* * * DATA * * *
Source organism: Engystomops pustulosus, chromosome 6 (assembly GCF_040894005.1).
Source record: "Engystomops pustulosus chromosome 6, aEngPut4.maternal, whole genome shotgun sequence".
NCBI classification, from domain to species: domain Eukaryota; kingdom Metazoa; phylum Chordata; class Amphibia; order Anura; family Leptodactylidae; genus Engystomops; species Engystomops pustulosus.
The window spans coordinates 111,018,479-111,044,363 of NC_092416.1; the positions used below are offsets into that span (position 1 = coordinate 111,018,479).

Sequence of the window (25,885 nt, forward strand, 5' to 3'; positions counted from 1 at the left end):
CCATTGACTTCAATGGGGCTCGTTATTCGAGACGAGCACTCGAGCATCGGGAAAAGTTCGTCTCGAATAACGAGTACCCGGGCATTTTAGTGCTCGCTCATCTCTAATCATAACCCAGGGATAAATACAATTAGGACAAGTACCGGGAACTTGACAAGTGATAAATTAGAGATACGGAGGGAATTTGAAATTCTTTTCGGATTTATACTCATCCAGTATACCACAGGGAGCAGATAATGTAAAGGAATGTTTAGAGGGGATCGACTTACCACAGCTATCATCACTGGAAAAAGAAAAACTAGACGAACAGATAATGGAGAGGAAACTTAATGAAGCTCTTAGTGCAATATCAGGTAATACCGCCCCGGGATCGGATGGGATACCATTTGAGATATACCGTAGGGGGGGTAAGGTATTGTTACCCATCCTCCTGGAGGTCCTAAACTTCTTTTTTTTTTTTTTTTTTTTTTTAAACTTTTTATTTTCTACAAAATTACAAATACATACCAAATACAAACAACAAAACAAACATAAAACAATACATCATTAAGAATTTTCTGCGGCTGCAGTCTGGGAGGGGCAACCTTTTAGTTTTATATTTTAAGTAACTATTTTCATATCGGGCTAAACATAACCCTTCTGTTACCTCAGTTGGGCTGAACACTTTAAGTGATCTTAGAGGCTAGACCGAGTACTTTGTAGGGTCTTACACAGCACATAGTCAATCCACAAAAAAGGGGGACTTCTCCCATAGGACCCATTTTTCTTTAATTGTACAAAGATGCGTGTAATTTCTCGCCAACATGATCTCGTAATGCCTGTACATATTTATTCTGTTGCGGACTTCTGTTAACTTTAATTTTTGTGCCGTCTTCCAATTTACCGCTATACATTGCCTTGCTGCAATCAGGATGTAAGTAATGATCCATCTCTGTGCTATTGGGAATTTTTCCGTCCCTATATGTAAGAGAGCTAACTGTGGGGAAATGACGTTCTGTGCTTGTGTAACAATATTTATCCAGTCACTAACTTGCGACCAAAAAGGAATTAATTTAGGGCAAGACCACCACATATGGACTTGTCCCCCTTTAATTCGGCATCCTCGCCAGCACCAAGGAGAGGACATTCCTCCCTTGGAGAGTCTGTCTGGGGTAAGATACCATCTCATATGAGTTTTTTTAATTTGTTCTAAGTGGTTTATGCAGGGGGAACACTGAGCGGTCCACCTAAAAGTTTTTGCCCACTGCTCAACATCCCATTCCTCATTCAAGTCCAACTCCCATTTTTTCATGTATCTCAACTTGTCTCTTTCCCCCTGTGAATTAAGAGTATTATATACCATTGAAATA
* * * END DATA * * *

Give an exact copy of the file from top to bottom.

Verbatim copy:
Source organism: Engystomops pustulosus, chromosome 6 (assembly GCF_040894005.1).
Source record: "Engystomops pustulosus chromosome 6, aEngPut4.maternal, whole genome shotgun sequence".
NCBI classification, from domain to species: domain Eukaryota; kingdom Metazoa; phylum Chordata; class Amphibia; order Anura; family Leptodactylidae; genus Engystomops; species Engystomops pustulosus.
The window spans coordinates 111,018,479-111,044,363 of NC_092416.1; the positions used below are offsets into that span (position 1 = coordinate 111,018,479).

Sequence of the window (25,885 nt, forward strand, 5' to 3'; positions counted from 1 at the left end):
CCATTGACTTCAATGGGGCTCGTTATTCGAGACGAGCACTCGAGCATCGGGAAAAGTTCGTCTCGAATAACGAGTACCCGGGCATTTTAGTGCTCGCTCATCTCTAATCATAACCCAGGGATAAATACAATTAGGACAAGTACCGGGAACTTGACAAGTGATAAATTAGAGATACGGAGGGAATTTGAAATTCTTTTCGGATTTATACTCATCCAGTATACCACAGGGAGCAGATAATGTAAAGGAATGTTTAGAGGGGATCGACTTACCACAGCTATCATCACTGGAAAAAGAAAAACTAGACGAACAGATAATGGAGAGGAAACTTAATGAAGCTCTTAGTGCAATATCAGGTAATACCGCCCCGGGATCGGATGGGATACCATTTGAGATATACCGTAGGGGGGGTAAGGTATTGTTACCCATCCTCCTGGAGGTCCTAAACTTCTTTTTTTTTTTTTTTTTTTTTTTAAACTTTTTATTTTCTACAAAATTACAAATACATACCAAATACAAACAACAAAACAAACATAAAACAATACATCATTAAGAATTTTCTGCGGCTGCAGTCTGGGAGGGGCAACCTTTTAGTTTTATATTTTAAGTAACTATTTTCATATCGGGCTAAACATAACCCTTCTGTTACCTCAGTTGGGCTGAACACTTTAAGTGATCTTAGAGGCTAGACCGAGTACTTTGTAGGGTCTTACACAGCACATAGTCAATCCACAAAAAAGGGGGACTTCTCCCATAGGACCCATTTTTCTTTAATTGTACAAAGATGCGTGTAATTTCTCGCCAACATGATCTCGTAATGCCTGTACATATTTATTCTGTTGCGGACTTCTGTTAACTTTAATTTTTGTGCCGTCTTCCAATTTACCGCTATACATTGCCTTGCTGCAATCAGGATGTAAGTAATGATCCATCTCTGTGCTATTGGGAATTTTTCCGTCCCTATATGTAAGAGAGCTAACTGTGGGGAAATGACGTTCTGTGCTTGTGTAACAATATTTATCCAGTCACTAACTTGCGACCAAAAAGGAATTAATTTAGGGCAAGACCACCACATATGGACTTGTCCCCCTTTAATTCGGCATCCTCGCCAGCACCAAGGAGAGGACATTCCTCCCTTGGAGAGTCTGTCTGGGGTAAGATACCATCTCATATGAGTTTTTTTAATTTGTTCTAAGTGGTTTATGCAGGGGGAACACTGAGCGGTCCACCTAAAAGTTTTTGCCCACTGCTCAACATCCCATTCCTCATTCAAGTCCAACTCCCATTTTTTCATGTATCTCAACTTGTCTCTTTCCCCCTGTGAATTAAGAGTATTATATACCATTGAAATA